Jackson isn’t privy to Jenna and Derek’s manhunt for the FBI killer, nor the reason I’m here. Of course. Jenna had tagged along to certain crime scenes while she was still in college, but from all that I remembered, Jackson wanted her profiling cases strictly inside the building. She had access to all the crime scenes from pictures and files on her laptop. At least she always used to complain about his restrictions, and I couldn’t imagine he would allow her in the field on a serial killer task force, unless things had changed in the last couple years.

There’d been a few close calls on other cases, some of the agent’s family members being abducted or being used for negotiation, leverage. While in college, Jenna told me all the rules her father had enforced if she were to join in any of the FBI cases. He protected her, and now she had returned the favor…to her demise.

Jenna and Derek were hunting the serial killer behind Jackson’s back.

There was a tap on the door and Derek stepped in. His brows were drawn close, eyes narrowed, perhaps his expression of concern. “Sir, I thought Kendra might be hungry. She hasn’t eaten all day.” He smiled at me, and then looked back at Jackson. “I’m headed out for a late lunch and thought I’d take her with me.”

Jackson’s lips pressed together. He finally lifted his chin toward me. “Well, of course. We certainly wouldn’t want anyone going hungry now, would we,” more of a statement than a question. He patted my shoulder. “Go on, Kendra. We can continue our talk later. I’d like to hear exactly what happened to my daughter from someone who was there to witness it.”

Derek grasped my elbow and led me toward the door.

Instead of following, Jackson released a long breathy sigh and sat on the couch. “Shut the door behind you, Derek. And tell Darla I don’t wish to be disturbed.”

My heart swelled huge behind my ribcage, again the confining weight pressing in on my ability to breathe. I couldn’t imagine the emotional maelstrom Jackson was going through. I knew only my own turbulent ride. Now I needed to get some facts straight; it was my turn to interrogate Derek.

About S. Peters-Davis:

S. Peters-Davis writes multi-genre stories, but loves penning a good page-turning suspense-thriller, especially when it’s a ghost story and a romance. When she’s not writing, editing, or reading, she’s hiking, RV’ing, fishing, playing with grandchildren, or enjoying time with her favorite muse (her husband) in Southwest Michigan.

She also writes YA paranormal, supernatural novels as DK Davis.

Books We Love Sizzling Summer Spectacular Contest – Kindle Touch and amazing ebooks – enter here:

Friday, June 23, 2017


When I started writing seriously, over twenty years ago, I had never heard the term ‘craft books.’ I associated craft with knitting, sewing, or woodworking and furniture restoration. My first writing instructor explained that there were many, many craft books on the market and what some writers swore by was anathema to others.

My very first craft book on writing was Guide to Fiction Writing by Phyllis Whitney (September 9th, 1903 to February 8th, 2008.) I read it slowly and carefully and the one thing that struck me was her comment, ‘I had worked hard to learn my craft.’ This was something of an eye-opener as I had never thought of writing as work.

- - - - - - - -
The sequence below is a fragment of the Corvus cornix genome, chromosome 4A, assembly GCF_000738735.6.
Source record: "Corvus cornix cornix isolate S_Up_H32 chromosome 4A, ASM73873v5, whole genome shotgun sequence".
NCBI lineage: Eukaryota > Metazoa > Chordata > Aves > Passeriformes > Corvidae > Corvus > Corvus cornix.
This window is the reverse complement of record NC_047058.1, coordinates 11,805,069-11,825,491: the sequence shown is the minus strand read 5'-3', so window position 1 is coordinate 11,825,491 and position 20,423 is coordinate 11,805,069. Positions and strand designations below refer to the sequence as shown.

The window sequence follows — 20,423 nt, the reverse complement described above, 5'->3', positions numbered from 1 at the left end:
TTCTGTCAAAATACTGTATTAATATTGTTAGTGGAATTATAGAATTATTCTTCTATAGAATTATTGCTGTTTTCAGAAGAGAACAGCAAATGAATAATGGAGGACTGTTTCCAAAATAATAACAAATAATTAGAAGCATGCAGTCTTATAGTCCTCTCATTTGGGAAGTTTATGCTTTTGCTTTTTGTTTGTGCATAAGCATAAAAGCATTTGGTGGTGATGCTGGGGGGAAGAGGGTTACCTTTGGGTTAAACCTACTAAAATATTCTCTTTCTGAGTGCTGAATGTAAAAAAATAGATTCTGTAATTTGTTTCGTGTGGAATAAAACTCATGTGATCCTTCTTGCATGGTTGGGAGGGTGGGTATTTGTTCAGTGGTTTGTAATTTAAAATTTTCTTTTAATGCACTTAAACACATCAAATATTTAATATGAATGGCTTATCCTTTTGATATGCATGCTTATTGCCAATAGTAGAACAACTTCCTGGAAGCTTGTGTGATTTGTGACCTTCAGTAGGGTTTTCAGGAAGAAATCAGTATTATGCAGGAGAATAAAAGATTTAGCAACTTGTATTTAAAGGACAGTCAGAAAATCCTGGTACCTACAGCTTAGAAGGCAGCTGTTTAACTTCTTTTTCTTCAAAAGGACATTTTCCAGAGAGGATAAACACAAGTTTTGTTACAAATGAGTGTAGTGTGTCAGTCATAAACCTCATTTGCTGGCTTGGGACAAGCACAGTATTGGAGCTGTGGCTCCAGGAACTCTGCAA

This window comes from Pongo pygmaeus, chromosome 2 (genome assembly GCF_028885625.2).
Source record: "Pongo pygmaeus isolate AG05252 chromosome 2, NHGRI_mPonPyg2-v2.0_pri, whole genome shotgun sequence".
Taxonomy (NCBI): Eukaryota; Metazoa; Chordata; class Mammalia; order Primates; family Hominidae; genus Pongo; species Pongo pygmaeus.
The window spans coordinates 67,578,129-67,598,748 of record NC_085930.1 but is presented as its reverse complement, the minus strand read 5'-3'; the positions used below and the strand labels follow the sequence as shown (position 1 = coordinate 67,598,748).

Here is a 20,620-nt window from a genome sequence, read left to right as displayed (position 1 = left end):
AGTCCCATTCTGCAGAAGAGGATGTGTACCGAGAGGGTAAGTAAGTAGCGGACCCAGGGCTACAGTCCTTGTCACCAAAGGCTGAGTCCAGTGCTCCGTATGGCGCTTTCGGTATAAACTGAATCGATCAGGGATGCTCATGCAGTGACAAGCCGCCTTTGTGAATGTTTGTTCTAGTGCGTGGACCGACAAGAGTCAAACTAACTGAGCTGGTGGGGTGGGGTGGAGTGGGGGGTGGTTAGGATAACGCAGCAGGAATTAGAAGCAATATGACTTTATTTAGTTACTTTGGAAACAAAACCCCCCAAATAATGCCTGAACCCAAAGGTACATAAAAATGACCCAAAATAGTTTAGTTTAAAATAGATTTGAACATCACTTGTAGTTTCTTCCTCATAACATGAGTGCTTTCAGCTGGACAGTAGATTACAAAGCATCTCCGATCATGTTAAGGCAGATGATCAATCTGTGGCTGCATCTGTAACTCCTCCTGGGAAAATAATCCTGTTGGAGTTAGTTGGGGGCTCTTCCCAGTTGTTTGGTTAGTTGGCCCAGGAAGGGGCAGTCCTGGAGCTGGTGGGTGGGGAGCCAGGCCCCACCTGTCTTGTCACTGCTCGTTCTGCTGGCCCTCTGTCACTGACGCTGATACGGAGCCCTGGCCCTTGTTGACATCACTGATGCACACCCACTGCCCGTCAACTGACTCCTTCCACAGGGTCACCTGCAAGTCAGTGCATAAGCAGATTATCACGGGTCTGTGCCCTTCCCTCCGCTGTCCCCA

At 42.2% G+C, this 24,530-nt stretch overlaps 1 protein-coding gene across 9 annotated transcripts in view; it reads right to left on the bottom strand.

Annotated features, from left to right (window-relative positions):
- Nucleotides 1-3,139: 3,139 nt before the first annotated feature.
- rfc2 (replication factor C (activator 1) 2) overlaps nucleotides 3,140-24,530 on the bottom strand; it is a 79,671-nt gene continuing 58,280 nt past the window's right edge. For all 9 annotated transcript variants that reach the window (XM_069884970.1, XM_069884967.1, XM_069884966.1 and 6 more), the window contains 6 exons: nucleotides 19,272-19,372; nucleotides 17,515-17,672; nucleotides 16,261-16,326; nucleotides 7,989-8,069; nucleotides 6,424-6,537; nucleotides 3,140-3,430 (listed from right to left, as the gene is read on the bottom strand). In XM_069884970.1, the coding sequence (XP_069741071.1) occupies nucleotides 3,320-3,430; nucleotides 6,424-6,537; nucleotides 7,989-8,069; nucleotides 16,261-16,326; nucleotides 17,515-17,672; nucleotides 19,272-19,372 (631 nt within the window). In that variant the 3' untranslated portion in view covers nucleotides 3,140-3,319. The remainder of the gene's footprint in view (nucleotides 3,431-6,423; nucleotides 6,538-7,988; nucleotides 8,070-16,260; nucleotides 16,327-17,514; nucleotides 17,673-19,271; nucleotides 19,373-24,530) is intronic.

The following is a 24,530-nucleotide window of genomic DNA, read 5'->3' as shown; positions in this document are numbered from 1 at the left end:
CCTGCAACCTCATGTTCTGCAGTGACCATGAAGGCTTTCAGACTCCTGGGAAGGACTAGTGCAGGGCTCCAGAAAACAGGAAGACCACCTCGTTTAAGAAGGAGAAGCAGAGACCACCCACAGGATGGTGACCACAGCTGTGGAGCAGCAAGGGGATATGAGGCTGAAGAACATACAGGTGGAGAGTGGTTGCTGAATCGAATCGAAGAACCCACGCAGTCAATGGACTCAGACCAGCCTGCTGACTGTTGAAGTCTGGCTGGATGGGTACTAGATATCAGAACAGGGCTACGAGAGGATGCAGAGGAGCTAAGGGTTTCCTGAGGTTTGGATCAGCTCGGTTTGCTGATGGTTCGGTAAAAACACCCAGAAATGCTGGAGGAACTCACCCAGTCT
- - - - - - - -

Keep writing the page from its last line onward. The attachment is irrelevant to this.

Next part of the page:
I suppose that stemmed from having always been good at English, a carry-on from early exposure to books and reading from a very early age. Not only did I enjoy my English grammar classes but also English Literature, both taught as separate subjects at the high school I attended. Words were fun, making up stories was even more fun. Writing prize-winning essays carried all the perks of extra points for one’s house and, if one was very fortunate, maybe the gift of a pen or a notebook.

But, as an adult, the fact that good writing didn’t just happen was something of a challenge to me. I wasn’t sure what I wanted to write, so continued taking short story writing courses until an idea gelled into a western contemporary romance. Did I know how to write romance? Nope. It involved a lot of reading and deconstructing some of the novels I read. It also involved many, many more craft books.

Other early books were William Zinsser’s On Writing Well and Strunk and White’s The Elements of Style. These did not necessarily enhance my romance writing ambitions, but they did help the structure of my writing. I’m not sure at what stage I came across Stephen King’s On Writing, but that one book has remained my firm favorite. Being more mature when I really settled into my writing career, I really appreciated these words by King (2000):

‘I have spent a good many years since - too many, I think - being ashamed about what I write. I think I was forty before I realized that almost every writer of fiction and poetry who has ever published a line has been accused by someone of wasting his or her God-given talent.’ (p. 50.)

My family and friends had always looked on my writing as ‘Vicki’s little hobby’, undermining any confidence I had. This resulted in me relegating whatever project I was working on to the back-burner until I had either a) recovered my courage enough to pick up my pen again or b) come up with a better idea. I got to the point of not sharing my ideas with anyone, secreting my scribblings away into deep, dark drawers.